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on the completion of the channel tunnel rail link. Who did my hon. Friend and the Select Committee feel would travel on the trains under the current circumstances?

Mrs. Dunwoody: That is precisely why the careful work done by my hon. Friend and by that Standing Committee needs to be treated seriously by the Government. It was precisely because we were concerned that domestic passengers would not have access but would still have to bear the costs, and that if we were not careful the only region to benefit would be the south-east, that we made our feelings so clear in the report.

Mr. Graham Brady (Altrincham and Sale, West): I represent a constituency not far from the hon. Lady's, and I am all in favour of greater choice and greater access to facilities for the north-west. My concern is about her suggestion that the region is losing out. No doubt the south-east is benefiting, but surely the north-west is not losing out, because the journey times by air are shorter.

Mrs. Dunwoody: The Committee considered that idea carefully, and history shows us that areas that do not keep up with modern transport, or allow people to move freely in and out, lose out on economic development. We all ask about airport development because we know that without good access by air, rail and road, a region's economic development is stunted. It is not totally shut off, but it does not go ahead at the rate or in the way that it should.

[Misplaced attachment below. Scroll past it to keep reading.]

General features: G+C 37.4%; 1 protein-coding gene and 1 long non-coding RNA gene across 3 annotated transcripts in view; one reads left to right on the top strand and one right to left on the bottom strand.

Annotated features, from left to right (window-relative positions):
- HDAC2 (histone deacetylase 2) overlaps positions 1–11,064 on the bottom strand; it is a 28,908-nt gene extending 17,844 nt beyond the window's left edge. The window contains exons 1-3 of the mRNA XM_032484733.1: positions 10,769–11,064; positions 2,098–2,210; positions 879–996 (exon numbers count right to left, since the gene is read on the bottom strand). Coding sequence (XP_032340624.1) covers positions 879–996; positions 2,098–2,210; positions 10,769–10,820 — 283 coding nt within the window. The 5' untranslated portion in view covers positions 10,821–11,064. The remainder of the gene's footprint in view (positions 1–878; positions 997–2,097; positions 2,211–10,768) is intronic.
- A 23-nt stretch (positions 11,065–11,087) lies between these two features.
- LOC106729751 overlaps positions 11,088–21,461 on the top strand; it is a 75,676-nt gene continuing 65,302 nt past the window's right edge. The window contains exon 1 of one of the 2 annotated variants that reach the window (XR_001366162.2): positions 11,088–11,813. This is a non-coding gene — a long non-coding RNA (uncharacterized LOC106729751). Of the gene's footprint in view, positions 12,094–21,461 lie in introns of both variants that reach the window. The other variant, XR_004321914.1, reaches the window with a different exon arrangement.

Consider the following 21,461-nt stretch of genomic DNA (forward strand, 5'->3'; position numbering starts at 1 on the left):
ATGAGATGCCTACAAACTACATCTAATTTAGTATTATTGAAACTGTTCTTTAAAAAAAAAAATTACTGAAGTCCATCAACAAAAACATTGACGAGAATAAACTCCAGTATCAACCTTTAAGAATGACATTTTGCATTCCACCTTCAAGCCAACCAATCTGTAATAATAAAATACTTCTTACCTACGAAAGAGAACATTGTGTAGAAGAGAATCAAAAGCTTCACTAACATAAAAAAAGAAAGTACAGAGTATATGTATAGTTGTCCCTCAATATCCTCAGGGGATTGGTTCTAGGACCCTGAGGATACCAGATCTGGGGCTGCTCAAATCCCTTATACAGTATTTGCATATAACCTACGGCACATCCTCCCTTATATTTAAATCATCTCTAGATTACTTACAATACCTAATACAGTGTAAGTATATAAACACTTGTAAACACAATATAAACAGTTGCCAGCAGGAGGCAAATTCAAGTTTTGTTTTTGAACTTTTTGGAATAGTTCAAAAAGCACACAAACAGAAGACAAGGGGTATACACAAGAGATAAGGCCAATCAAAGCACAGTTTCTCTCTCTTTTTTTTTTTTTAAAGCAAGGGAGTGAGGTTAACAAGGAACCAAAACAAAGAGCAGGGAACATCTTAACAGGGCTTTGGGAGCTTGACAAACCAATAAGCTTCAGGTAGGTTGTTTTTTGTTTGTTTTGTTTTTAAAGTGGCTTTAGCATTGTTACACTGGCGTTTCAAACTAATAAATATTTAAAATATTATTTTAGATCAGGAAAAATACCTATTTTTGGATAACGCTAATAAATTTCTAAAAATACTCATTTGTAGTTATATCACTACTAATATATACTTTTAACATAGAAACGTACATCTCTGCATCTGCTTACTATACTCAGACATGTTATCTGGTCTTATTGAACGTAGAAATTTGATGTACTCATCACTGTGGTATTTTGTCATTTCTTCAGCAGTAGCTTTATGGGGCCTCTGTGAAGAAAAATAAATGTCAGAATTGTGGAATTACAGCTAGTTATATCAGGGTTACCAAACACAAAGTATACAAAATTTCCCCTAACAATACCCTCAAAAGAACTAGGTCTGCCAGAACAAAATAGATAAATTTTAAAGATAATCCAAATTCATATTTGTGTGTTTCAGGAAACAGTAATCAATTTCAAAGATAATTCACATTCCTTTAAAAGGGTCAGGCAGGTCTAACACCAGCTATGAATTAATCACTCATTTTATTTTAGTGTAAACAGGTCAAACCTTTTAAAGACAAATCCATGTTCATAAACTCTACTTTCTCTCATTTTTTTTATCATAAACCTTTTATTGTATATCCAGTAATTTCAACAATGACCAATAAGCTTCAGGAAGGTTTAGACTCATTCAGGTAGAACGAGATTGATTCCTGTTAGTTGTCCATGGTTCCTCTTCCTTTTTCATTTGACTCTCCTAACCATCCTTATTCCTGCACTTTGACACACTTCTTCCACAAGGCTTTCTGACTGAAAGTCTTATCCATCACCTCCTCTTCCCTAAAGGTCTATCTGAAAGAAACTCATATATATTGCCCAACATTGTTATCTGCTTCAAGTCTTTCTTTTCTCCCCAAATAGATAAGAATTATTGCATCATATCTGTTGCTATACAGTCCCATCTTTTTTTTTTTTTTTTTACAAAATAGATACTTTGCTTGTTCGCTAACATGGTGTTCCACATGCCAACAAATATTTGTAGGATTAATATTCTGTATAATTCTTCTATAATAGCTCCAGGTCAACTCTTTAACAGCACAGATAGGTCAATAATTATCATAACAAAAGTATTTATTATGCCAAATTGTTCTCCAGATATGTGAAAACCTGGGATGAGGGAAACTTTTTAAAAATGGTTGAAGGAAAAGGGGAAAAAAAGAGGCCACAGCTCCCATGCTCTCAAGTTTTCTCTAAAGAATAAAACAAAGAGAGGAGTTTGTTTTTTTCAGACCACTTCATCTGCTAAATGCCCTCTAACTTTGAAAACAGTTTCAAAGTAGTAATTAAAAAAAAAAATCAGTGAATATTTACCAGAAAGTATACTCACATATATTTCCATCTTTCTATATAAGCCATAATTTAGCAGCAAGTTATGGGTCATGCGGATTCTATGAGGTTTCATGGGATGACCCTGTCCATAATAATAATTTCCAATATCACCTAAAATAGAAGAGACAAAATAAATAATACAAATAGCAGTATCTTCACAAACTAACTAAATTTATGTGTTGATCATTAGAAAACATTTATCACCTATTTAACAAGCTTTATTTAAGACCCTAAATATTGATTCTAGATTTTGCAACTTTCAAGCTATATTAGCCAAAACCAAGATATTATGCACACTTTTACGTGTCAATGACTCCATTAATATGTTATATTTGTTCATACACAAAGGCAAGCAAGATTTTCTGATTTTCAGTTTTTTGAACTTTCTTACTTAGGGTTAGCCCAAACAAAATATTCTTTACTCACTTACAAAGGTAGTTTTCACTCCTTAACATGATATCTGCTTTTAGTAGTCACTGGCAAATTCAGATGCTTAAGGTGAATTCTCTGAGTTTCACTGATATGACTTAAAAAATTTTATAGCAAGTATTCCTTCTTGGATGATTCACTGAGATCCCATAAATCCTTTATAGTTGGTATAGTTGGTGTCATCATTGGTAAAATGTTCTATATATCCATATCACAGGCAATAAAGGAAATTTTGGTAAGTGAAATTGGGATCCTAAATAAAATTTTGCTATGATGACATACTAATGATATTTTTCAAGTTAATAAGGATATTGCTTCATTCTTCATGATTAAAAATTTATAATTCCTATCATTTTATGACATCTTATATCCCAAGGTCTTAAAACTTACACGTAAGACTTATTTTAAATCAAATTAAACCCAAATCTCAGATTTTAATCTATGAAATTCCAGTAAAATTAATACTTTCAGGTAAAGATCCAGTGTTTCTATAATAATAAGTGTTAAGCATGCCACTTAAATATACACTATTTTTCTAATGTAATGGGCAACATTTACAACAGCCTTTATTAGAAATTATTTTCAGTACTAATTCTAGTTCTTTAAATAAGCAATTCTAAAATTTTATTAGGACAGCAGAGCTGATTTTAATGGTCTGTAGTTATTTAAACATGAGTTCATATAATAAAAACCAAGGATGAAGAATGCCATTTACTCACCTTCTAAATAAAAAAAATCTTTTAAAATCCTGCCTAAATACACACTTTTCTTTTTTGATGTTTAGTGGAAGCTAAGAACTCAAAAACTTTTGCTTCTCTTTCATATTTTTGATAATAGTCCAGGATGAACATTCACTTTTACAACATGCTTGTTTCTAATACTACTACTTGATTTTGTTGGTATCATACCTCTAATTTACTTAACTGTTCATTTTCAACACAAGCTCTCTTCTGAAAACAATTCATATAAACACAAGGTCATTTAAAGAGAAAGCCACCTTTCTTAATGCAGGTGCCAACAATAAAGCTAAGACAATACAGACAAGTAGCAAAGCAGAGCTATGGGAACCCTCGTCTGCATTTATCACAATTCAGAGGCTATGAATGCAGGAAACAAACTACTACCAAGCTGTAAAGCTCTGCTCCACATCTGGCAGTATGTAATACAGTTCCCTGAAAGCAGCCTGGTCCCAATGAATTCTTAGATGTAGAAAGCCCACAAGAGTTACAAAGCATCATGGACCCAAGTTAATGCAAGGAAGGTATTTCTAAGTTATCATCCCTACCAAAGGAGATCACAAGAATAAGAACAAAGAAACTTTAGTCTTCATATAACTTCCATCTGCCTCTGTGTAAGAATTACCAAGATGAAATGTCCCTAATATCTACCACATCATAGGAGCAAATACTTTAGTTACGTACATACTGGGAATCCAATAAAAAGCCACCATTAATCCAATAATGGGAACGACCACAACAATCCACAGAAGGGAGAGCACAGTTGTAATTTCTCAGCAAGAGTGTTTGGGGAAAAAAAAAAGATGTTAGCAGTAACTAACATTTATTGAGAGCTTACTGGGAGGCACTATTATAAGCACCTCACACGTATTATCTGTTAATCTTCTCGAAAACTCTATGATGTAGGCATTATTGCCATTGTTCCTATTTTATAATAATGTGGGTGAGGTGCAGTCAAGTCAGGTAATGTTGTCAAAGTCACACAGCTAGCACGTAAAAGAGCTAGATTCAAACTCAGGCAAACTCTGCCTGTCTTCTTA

I know that many hon. Members want to speak, so I shall finish when I have made one more point. When the Department's representatives were being questioned by the Committee on the annual report last week, they said that they would give us information about what was happening to those train sets that cost us so much.

We were especially concerned because there had been a suggestion that the company intended to let the drivers of the train sets go, and, in view of the real worth of the assets and of what such a move would mean for the future development of an efficient service, we wanted to know how much that would cost.

I have now received from the Department information that the House of Commons has a right to know:

That sum must be added to the cost of the original arrangements.

What I find really depressing is what the Department says about depreciation:

However, they have now depreciated so that their book value went down by £100 million in 1997, and by £45 million in 1998. The letter continues:

    "The current book value of the regional train sets",

which cost the taxpayer so much,

    "is £45.9 million".

That is a disgrace. The House of Commons was given undertakings, spent the money and demanded the service, yet finished with nothing to show for it. That should not be allowed to continue.

Mr. James Gray (North Wiltshire): Is the hon. Lady not aware that the value of the train sets themselves has

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not fallen at all? All that has happened is that, by standard accountancy procedures, their book value has been decreased. Because they have not yet been used, they are of precisely the same real value as they were when we bought them.